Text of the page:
What color is your Jacobian? Graph coloring for computing derivatives
 SIAM REV
, 2005
"... Graph coloring has been employed since the 1980s to efficiently compute sparse Jacobian and Hessian matrices using either finite differences or automatic differentiation. Several coloring problems occur in this context, depending on whether the matrix is a Jacobian or a Hessian, and on the specific ..."
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Cited by 59 (11 self)
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Graph coloring has been employed since the 1980s to efficiently compute sparse Jacobian and Hessian matrices using either finite differences or automatic differentiation. Several coloring problems occur in this context, depending on whether the matrix is a Jacobian or a Hessian, and on the specifics of the computational techniques employed. We consider eight variant vertexcoloring problems here. This article begins with a gentle introduction to the problem of computing a sparse Jacobian, followed by an overview of the historical development of the research area. Then we present a unifying framework for the graph models of the variant matrixestimation problems. The framework is based upon the viewpoint that a partition of a matrixinto structurally orthogonal groups of columns corresponds to distance2 coloring an appropriate graph representation. The unified framework helps integrate earlier work and leads to fresh insights; enables the design of more efficient algorithms for many problems; leads to new algorithms for others; and eases the task of building graph models for new problems. We report computational results on two of the coloring problems to support our claims. Most of the methods for these problems treat a column or a row of a matrixas an atomic entity, and partition the columns or rows (or both). A brief review of methods that do not fit these criteria is provided. We also discuss results in discrete mathematics and theoretical computer science that intersect with the topics considered here.
Algorithmic Graph Minor Theory: Decomposition, Approximation, and Coloring
 In 46th Annual IEEE Symposium on Foundations of Computer Science
, 2005
"... At the core of the seminal Graph Minor Theory of Robertson and Seymour is a powerful structural theorem capturing the structure of graphs excluding a fixed minor. This result is used throughout graph theory and graph algorithms, but is existential. We develop a polynomialtime algorithm using topolog ..."
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Cited by 58 (15 self)
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At the core of the seminal Graph Minor Theory of Robertson and Seymour is a powerful structural theorem capturing the structure of graphs excluding a fixed minor. This result is used throughout graph theory and graph algorithms, but is existential. We develop a polynomialtime algorithm using topological graph theory to decompose a graph into the structure guaranteed by the theorem: a cliquesum of pieces almostembeddable into boundedgenus surfaces. This result has many applications. In particular, we show applications to developing many approximation algorithms, including a 2approximation to graph coloring, constantfactor approximations to treewidth and the largest grid minor, combinatorial polylogarithmicapproximation to halfintegral multicommodity flow, subexponential fixedparameter algorithms, and PTASs for many minimization and maximization problems, on graphs excluding a fixed minor. 1.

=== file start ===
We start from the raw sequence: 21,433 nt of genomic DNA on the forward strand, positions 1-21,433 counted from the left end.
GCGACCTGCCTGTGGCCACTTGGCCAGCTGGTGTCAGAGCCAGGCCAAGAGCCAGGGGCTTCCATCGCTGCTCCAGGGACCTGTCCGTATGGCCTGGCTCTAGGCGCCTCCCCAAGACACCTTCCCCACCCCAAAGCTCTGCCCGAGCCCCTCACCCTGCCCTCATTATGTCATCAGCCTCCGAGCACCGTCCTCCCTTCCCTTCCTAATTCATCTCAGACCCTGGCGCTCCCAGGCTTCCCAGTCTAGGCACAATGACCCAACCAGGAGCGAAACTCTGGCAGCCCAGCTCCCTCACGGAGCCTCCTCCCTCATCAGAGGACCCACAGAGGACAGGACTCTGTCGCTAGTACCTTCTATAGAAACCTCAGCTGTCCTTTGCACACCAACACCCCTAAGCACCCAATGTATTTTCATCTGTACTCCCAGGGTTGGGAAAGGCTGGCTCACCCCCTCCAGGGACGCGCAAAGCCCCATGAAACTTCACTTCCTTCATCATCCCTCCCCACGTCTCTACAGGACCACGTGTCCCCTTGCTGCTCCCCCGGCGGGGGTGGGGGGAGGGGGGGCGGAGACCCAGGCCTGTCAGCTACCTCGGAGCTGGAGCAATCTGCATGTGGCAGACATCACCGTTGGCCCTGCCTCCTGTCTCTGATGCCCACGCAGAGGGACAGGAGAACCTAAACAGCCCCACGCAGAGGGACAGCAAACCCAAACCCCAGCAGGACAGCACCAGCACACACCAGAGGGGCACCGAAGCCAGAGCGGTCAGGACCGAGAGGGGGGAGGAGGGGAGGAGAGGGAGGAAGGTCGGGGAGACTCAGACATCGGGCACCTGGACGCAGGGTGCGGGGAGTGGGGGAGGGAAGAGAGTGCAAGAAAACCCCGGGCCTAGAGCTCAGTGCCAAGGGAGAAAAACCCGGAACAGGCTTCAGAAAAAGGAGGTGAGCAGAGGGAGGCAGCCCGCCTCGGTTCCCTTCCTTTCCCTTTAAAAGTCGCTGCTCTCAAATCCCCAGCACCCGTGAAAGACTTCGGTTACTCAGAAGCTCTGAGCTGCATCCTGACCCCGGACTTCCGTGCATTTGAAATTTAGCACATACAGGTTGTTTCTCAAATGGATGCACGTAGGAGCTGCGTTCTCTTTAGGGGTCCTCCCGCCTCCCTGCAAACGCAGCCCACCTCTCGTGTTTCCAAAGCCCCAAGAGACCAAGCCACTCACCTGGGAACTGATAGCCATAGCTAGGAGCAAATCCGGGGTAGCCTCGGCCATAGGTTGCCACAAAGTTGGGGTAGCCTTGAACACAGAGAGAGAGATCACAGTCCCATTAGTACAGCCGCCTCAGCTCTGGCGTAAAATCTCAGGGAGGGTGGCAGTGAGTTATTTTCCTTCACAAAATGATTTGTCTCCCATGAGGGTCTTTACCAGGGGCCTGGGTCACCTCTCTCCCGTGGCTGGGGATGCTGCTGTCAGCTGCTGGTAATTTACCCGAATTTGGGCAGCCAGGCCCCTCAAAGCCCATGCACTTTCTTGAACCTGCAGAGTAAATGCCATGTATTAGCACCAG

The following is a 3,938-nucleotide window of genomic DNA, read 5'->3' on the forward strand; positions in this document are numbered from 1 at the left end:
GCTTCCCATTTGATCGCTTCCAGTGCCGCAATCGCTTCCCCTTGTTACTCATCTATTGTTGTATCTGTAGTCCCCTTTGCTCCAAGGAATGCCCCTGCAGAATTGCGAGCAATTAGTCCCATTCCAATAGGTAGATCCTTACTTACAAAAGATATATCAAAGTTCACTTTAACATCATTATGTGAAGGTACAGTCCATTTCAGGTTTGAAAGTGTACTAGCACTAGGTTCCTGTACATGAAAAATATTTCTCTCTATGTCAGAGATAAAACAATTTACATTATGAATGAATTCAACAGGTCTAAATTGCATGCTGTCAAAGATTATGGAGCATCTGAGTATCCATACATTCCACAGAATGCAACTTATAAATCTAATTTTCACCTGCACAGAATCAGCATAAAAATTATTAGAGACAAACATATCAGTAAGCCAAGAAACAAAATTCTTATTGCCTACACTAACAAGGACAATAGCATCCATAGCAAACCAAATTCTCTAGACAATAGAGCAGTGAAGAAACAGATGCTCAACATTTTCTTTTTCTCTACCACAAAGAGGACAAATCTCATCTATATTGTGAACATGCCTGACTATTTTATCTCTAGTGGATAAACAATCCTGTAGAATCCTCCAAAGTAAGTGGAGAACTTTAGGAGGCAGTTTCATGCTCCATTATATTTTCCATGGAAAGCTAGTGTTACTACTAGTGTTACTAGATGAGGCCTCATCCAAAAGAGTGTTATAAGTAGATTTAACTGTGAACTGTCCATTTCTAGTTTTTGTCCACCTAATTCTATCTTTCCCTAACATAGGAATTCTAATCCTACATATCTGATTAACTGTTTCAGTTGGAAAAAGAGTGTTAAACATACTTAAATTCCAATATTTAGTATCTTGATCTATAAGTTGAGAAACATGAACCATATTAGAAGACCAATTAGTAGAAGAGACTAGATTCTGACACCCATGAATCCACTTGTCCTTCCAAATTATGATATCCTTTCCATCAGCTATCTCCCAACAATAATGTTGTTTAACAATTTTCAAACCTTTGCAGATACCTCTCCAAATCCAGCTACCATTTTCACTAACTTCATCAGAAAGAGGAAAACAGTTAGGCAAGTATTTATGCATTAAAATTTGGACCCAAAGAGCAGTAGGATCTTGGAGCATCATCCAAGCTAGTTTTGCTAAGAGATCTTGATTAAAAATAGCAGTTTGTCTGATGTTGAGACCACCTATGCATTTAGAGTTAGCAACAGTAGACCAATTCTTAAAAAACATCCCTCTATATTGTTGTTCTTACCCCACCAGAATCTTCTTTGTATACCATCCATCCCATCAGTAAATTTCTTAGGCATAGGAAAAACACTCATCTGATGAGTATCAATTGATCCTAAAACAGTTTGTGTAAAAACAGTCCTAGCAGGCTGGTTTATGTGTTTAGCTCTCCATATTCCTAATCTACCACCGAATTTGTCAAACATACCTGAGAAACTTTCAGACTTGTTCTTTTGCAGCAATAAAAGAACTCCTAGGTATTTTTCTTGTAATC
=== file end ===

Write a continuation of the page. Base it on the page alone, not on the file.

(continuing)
Parameterized complexity and approximation algorithms
 Comput. J
, 2006
"... Approximation algorithms and parameterized complexity are usually considered to be two separate ways of dealing with hard algorithmic problems. In this paper, our aim is to investigate how these two fields can be combined to achieve better algorithms than what any of the two theories could offer. We ..."
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Cited by 58 (2 self)
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Approximation algorithms and parameterized complexity are usually considered to be two separate ways of dealing with hard algorithmic problems. In this paper, our aim is to investigate how these two fields can be combined to achieve better algorithms than what any of the two theories could offer. We discuss the different ways parameterized complexity can be extended to approximation algorithms, survey results of this type and propose directions for future research. 1.
Hadwiger’s conjecture for K6free graphs
 COMBINATORICA
, 1993
"... In 1943, Hadwiger made the conjecture that every loopless graph not contractible to the complete graph on t + 1 vertices is tcolourable. When t ≤ 3 this is easy, and when t = 4, Wagner’s theorem of 1937 shows the conjecture to be equivalent to the fourcolour conjecture (the 4CC). However, when t ..."
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Cited by 54 (2 self)
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In 1943, Hadwiger made the conjecture that every loopless graph not contractible to the complete graph on t + 1 vertices is tcolourable. When t ≤ 3 this is easy, and when t = 4, Wagner’s theorem of 1937 shows the conjecture to be equivalent to the fourcolour conjecture (the 4CC). However, when t ≥ 5 it has remained open. Here we show that when t = 5 it is also equivalent to the 4CC. More precisely, we show (without assuming the 4CC) that every minimal counterexample to Hadwiger’s conjecture when t = 5 is “apex”, that is, it consists of a planar graph with one additional vertex. Consequently, the 4CC implies Hadwiger’s conjecture when t = 5, because it implies that apex graphs are 5colourable.